🎧 Listen: The One Minute Governance podcast by Matt Fullbrook, executive in residence at the University of Toronto’s Rotman School of Management, is just long enough to plant big ideas. In this episode, he explains why corporate governance is broken.

📖 Bookmark: On Tuesday, the networking and recruiting site Mogul (known for its "Build Better Boards" campaign) will release its annual report about diversity trends in Fortune 500 boardrooms. One preview stat: 22 companies on this year’s Fortune 500 have no ethnic diversity, up from 15 last year.


Disney added former Meta executive Carolyn Everson to its board of directors as part of a deal with activist investor Dan Loeb. Kareem Daniel, chair of media and entertainment distribution at Disney, is joining McDonald’s board as its fourth new director this year. As mentioned above, Jonathon McNeill, CEO of DVx Ventures and a former executive at Tesla and Lyft, joined GM’s board. Lulu Cheng Meservey, a director at Activision Blizzard, is stepping down from that board to join the video game developer’s management team as corporate affairs and chief communications officer. Cambridge Bancorp tapped Andy Zelleke, Harvard Business School senior lecturer, as a director. 

In Brief

- Fortune combined its U.S. and global rankings of the world’s most powerful women into one list, meaning fewer spots and a more competitive cohort.

- Credit Suisse researchers believe the Inflation Reduction Act could lead to $800 billion in climate change spending and make the U.S. the world’s top energy supplier.

- Market declines mean banks could lose hundreds of millions of dollars if Elon Musk’s Twitter deal closes.  

- The legendary hedge fund manager Ray Dalio is leaving Bridgewater after naming two successors as co-CEOs.

- Shell’s CEO transition is a masterclass in smooth succession planning, writes Laurie Cure, CEO of consulting company Innovative Connections, in a Fortune commentary.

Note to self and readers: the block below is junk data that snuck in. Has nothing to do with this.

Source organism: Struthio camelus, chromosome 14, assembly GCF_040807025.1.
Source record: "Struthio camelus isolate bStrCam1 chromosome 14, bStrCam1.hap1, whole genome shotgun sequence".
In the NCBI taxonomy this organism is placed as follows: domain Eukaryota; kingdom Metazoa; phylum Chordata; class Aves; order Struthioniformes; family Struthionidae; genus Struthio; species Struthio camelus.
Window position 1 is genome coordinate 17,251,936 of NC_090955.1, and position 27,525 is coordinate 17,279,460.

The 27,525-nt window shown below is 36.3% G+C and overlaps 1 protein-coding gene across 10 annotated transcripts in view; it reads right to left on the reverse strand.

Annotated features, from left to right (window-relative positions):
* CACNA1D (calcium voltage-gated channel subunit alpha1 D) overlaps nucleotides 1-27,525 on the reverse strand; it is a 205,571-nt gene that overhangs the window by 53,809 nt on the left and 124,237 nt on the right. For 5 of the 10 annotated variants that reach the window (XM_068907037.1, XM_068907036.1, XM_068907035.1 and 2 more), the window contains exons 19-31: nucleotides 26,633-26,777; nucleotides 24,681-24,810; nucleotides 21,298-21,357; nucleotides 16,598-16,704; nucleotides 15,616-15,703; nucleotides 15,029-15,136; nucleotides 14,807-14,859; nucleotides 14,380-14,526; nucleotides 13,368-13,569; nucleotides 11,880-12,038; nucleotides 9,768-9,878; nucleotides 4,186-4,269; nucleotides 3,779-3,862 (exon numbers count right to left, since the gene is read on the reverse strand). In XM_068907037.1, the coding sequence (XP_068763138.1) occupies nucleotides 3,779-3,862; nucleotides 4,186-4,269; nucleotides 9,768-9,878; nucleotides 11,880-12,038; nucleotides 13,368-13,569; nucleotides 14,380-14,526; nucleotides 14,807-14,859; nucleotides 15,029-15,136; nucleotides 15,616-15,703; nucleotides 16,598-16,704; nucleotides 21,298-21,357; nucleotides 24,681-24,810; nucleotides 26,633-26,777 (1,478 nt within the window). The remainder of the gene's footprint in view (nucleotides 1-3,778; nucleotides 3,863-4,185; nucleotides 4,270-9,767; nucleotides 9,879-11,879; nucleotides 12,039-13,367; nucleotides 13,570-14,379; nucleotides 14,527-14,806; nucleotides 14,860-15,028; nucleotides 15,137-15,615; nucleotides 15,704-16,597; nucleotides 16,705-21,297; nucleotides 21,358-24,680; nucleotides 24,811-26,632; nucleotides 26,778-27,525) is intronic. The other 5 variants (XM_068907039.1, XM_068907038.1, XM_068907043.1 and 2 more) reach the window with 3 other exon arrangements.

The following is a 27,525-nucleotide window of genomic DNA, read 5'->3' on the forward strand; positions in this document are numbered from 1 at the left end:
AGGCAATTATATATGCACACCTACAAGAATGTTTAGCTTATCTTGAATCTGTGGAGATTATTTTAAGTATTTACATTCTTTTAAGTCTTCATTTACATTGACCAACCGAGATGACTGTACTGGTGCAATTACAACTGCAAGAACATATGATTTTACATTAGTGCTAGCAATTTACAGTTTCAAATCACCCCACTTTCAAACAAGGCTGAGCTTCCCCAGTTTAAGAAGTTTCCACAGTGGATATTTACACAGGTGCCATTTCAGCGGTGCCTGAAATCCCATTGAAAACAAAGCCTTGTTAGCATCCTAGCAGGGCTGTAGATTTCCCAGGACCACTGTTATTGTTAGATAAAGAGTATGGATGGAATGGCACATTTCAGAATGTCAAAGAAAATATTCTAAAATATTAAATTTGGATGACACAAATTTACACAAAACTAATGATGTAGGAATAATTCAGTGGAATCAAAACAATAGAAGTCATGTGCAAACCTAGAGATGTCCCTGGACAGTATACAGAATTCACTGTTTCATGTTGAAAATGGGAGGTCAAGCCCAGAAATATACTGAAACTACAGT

Editor’s pick

My colleague Emma Hinchliffe’s vivid profile of a little-known powerhouse, Melanie Perkins, the CEO and cofounder of Canva, graces our magazine cover this month. Perkins, 35, and her husband and cofounder, Cliff Obrecht, have built the visual communications software company into a business worth at least $26 billion. Yet Perkins sees the Sydney-based Canva taking on Adobe and replacing Google Docs, Hinchliffe reports. You won’t doubt it’s possible once you read about Perkin’s determination.

Here’s a snippet from the story:

Perkins heard every no in the book—more than 100 total. No, VCs weren’t comfortable backing cofounders who were romantically involved. No, they didn’t want to do an overseas deal. No, they definitely didn’t want to do a deal in Australia, a country with no startup ecosystem.

Investors also balked at the couple’s lack of technical expertise. They had both attended the University of Western Australia, studying in the school’s arts and commerce program—hardly the Stanford pedigrees traditionally favored by VCs.

The founders got a lifeline from an unlikely place: extreme water sports. They learned about a gathering of VCs and founders in Maui. The catch? The confab was for kitesurfing enthusiasts.”

Read the rest here, and glide into your weekend.